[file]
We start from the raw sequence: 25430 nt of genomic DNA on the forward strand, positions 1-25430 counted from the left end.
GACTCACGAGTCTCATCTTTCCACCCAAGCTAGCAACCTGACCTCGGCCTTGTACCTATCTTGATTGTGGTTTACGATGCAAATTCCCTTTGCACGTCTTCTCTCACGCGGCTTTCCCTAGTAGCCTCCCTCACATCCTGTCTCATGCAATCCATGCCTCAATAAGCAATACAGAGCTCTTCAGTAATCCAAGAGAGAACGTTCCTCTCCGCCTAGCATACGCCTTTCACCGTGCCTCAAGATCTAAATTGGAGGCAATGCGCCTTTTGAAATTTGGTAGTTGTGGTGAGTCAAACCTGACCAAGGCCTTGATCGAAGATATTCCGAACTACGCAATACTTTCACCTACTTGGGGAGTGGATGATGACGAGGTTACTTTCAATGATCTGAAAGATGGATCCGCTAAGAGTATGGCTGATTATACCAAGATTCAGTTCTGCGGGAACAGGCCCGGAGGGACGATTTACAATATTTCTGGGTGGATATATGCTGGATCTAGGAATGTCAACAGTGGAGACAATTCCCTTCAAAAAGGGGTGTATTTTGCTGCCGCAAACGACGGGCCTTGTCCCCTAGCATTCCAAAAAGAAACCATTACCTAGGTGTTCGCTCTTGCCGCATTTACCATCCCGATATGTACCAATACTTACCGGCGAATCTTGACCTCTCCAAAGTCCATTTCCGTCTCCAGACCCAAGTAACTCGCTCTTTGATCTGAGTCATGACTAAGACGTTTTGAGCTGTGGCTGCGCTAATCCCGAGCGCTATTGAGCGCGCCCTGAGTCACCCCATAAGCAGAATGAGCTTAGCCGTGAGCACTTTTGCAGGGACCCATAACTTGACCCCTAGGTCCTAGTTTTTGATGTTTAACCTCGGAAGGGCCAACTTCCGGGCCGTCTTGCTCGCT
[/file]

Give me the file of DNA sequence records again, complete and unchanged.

We start from the raw sequence: 25430 nt of genomic DNA on the forward strand, positions 1-25430 counted from the left end.
GACTCACGAGTCTCATCTTTCCACCCAAGCTAGCAACCTGACCTCGGCCTTGTACCTATCTTGATTGTGGTTTACGATGCAAATTCCCTTTGCACGTCTTCTCTCACGCGGCTTTCCCTAGTAGCCTCCCTCACATCCTGTCTCATGCAATCCATGCCTCAATAAGCAATACAGAGCTCTTCAGTAATCCAAGAGAGAACGTTCCTCTCCGCCTAGCATACGCCTTTCACCGTGCCTCAAGATCTAAATTGGAGGCAATGCGCCTTTTGAAATTTGGTAGTTGTGGTGAGTCAAACCTGACCAAGGCCTTGATCGAAGATATTCCGAACTACGCAATACTTTCACCTACTTGGGGAGTGGATGATGACGAGGTTACTTTCAATGATCTGAAAGATGGATCCGCTAAGAGTATGGCTGATTATACCAAGATTCAGTTCTGCGGGAACAGGCCCGGAGGGACGATTTACAATATTTCTGGGTGGATATATGCTGGATCTAGGAATGTCAACAGTGGAGACAATTCCCTTCAAAAAGGGGTGTATTTTGCTGCCGCAAACGACGGGCCTTGTCCCCTAGCATTCCAAAAAGAAACCATTACCTAGGTGTTCGCTCTTGCCGCATTTACCATCCCGATATGTACCAATACTTACCGGCGAATCTTGACCTCTCCAAAGTCCATTTCCGTCTCCAGACCCAAGTAACTCGCTCTTTGATCTGAGTCATGACTAAGACGTTTTGAGCTGTGGCTGCGCTAATCCCGAGCGCTATTGAGCGCGCCCTGAGTCACCCCATAAGCAGAATGAGCTTAGCCGTGAGCACTTTTGCAGGGACCCATAACTTGACCCCTAGGTCCTAGTTTTTGATGTTTAACCTCGGAAGGGCCAACTTCCGGGCCGTCTTGCTCGCT